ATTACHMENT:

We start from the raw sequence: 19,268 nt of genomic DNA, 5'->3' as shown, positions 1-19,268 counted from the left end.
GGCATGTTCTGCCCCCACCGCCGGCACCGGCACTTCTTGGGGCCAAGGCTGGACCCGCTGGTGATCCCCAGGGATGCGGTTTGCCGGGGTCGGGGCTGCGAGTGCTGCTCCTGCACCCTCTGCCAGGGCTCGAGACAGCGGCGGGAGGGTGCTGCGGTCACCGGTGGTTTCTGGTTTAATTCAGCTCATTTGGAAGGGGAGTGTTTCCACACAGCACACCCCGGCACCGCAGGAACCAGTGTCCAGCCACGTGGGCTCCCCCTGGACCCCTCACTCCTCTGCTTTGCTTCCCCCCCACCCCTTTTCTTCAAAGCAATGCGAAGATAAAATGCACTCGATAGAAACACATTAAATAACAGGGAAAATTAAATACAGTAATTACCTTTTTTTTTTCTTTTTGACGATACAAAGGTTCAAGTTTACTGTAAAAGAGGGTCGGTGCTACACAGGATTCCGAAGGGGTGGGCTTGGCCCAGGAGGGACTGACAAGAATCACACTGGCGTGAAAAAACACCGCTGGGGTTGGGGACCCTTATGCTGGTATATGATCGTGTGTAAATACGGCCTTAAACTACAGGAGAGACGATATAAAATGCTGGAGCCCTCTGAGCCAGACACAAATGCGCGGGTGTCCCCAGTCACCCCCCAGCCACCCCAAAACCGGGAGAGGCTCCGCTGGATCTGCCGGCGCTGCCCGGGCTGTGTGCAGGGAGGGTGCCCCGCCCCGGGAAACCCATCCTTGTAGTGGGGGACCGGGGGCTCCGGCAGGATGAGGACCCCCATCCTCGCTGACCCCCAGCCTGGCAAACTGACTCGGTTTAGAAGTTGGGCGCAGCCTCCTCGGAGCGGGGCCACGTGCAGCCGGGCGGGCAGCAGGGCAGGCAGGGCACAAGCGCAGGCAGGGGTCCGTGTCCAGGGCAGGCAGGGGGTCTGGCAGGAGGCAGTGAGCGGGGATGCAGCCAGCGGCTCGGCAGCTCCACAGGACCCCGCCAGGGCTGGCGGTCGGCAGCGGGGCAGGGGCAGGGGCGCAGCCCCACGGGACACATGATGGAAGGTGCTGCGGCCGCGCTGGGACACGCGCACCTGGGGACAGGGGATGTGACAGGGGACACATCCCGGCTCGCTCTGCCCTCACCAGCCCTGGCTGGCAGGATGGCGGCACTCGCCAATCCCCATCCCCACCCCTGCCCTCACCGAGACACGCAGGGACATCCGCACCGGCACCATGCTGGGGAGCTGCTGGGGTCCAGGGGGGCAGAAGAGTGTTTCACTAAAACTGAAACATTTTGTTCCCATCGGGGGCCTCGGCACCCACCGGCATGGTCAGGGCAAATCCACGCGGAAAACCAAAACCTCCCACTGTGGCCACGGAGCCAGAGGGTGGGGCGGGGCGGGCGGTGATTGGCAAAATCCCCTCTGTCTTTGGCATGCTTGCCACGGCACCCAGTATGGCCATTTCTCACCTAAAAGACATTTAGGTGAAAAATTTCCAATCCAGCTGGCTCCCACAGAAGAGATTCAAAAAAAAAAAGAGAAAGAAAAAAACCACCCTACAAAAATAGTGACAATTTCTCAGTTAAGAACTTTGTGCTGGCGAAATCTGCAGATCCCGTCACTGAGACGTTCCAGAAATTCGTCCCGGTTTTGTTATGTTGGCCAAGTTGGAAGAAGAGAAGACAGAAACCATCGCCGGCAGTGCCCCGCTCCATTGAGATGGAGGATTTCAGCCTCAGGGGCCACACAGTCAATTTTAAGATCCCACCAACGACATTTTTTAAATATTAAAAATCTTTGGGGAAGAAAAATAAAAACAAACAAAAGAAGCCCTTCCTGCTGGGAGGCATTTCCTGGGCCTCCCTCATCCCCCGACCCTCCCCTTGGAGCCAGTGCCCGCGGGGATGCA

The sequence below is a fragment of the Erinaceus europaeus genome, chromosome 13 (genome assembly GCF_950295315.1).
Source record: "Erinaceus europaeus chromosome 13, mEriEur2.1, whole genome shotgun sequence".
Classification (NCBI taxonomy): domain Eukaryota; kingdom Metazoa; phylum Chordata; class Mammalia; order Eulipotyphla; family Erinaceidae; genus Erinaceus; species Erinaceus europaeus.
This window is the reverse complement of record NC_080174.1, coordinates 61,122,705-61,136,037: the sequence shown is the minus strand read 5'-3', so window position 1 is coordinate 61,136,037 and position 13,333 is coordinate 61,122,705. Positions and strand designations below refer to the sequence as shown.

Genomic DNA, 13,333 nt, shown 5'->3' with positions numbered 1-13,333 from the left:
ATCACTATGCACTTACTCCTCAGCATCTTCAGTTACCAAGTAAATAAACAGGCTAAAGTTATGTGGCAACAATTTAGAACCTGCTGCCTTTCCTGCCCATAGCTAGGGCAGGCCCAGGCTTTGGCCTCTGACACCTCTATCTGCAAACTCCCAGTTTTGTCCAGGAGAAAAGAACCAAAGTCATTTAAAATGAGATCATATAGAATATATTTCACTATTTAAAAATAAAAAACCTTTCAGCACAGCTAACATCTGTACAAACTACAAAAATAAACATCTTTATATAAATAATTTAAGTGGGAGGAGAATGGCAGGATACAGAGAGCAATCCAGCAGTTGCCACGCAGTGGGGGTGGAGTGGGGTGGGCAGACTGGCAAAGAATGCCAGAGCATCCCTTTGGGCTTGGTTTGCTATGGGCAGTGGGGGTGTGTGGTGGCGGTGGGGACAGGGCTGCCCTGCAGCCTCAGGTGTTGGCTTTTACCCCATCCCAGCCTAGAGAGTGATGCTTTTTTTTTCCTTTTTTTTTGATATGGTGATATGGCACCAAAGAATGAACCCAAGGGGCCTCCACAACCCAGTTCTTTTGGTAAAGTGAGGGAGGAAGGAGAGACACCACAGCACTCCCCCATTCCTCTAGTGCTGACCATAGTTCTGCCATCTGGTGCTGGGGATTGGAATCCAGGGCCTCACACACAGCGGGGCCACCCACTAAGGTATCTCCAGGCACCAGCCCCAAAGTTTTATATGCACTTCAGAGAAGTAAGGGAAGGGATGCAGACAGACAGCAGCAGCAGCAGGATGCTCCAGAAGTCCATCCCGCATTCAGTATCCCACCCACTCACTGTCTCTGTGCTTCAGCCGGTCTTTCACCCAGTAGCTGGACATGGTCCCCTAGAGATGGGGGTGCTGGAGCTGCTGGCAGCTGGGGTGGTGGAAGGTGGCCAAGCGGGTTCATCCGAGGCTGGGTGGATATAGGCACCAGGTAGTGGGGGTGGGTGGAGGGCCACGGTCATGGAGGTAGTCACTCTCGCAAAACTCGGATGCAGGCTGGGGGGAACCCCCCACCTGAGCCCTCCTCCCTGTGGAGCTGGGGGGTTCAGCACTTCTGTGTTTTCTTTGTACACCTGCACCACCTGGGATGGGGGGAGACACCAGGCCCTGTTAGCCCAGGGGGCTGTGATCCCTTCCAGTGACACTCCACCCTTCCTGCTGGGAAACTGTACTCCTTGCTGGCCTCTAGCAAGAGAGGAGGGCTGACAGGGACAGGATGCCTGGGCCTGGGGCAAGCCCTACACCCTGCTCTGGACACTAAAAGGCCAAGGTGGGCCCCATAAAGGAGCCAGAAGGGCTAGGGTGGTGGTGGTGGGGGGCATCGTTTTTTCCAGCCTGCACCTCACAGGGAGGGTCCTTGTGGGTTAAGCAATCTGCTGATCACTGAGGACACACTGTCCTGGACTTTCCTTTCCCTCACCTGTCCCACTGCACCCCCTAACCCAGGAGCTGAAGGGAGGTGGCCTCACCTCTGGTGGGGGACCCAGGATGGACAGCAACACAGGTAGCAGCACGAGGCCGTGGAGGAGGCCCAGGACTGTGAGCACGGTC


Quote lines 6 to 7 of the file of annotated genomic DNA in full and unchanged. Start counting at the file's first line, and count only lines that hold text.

This window is the reverse complement of record NC_080174.1, coordinates 61,122,705-61,136,037: the sequence shown is the minus strand read 5'-3', so window position 1 is coordinate 61,136,037 and position 13,333 is coordinate 61,122,705. Positions and strand designations below refer to the sequence as shown.

Genomic DNA, 13,333 nt, shown 5'->3' with positions numbered 1-13,333 from the left: